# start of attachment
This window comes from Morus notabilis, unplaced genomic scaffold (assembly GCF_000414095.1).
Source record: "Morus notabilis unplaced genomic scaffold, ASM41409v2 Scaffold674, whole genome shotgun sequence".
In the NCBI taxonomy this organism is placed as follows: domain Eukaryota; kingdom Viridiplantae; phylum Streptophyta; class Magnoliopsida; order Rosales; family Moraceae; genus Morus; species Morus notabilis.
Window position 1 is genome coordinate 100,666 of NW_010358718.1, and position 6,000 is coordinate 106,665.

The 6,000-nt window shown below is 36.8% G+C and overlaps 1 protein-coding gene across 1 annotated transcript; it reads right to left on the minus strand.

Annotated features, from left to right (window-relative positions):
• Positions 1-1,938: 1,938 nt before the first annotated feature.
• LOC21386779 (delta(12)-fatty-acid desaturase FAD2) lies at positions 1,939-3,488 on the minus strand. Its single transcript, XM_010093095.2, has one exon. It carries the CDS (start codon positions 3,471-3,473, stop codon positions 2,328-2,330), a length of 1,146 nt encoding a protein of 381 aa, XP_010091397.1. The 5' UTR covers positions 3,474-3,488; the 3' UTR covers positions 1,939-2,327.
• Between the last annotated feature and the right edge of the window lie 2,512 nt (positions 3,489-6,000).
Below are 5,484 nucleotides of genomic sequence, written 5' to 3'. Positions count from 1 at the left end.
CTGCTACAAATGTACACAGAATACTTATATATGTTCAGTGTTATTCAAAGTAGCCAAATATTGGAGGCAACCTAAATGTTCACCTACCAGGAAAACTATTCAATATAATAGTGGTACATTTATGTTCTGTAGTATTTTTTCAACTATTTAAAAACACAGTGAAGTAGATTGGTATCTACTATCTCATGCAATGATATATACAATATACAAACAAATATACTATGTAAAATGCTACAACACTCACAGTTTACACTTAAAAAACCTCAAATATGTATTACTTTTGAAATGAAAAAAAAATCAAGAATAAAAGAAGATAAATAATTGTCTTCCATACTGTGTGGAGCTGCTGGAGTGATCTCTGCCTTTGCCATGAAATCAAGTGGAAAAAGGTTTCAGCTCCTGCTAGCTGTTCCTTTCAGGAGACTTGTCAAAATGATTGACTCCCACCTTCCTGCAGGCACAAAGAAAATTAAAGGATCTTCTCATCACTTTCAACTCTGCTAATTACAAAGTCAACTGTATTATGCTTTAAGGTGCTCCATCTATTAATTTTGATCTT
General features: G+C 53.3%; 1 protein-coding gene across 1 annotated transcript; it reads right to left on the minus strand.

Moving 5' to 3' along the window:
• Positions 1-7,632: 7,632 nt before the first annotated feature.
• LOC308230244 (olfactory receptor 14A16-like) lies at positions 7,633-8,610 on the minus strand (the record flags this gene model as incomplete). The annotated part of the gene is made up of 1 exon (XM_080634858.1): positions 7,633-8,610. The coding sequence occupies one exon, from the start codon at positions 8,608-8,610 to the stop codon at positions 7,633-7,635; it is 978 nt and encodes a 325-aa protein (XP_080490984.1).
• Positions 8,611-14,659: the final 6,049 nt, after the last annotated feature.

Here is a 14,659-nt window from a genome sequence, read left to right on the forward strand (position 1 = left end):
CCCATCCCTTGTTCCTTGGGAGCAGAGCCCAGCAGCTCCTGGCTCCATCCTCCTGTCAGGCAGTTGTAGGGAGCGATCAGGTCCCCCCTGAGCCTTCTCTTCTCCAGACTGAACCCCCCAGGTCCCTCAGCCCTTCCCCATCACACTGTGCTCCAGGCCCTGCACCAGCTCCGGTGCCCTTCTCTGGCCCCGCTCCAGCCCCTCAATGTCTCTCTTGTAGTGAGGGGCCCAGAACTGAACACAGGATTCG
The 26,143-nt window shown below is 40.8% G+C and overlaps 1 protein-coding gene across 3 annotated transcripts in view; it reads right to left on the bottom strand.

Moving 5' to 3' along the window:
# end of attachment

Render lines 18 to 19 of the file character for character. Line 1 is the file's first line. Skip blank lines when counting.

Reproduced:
CCCATCCCTTGTTCCTTGGGAGCAGAGCCCAGCAGCTCCTGGCTCCATCCTCCTGTCAGGCAGTTGTAGGGAGCGATCAGGTCCCCCCTGAGCCTTCTCTTCTCCAGACTGAACCCCCCAGGTCCCTCAGCCCTTCCCCATCACACTGTGCTCCAGGCCCTGCACCAGCTCCGGTGCCCTTCTCTGGCCCCGCTCCAGCCCCTCAATGTCTCTCTTGTAGTGAGGGGCCCAGAACTGAACACAGGATTCG
The 26,143-nt window shown below is 40.8% G+C and overlaps 1 protein-coding gene across 3 annotated transcripts in view; it reads right to left on the bottom strand.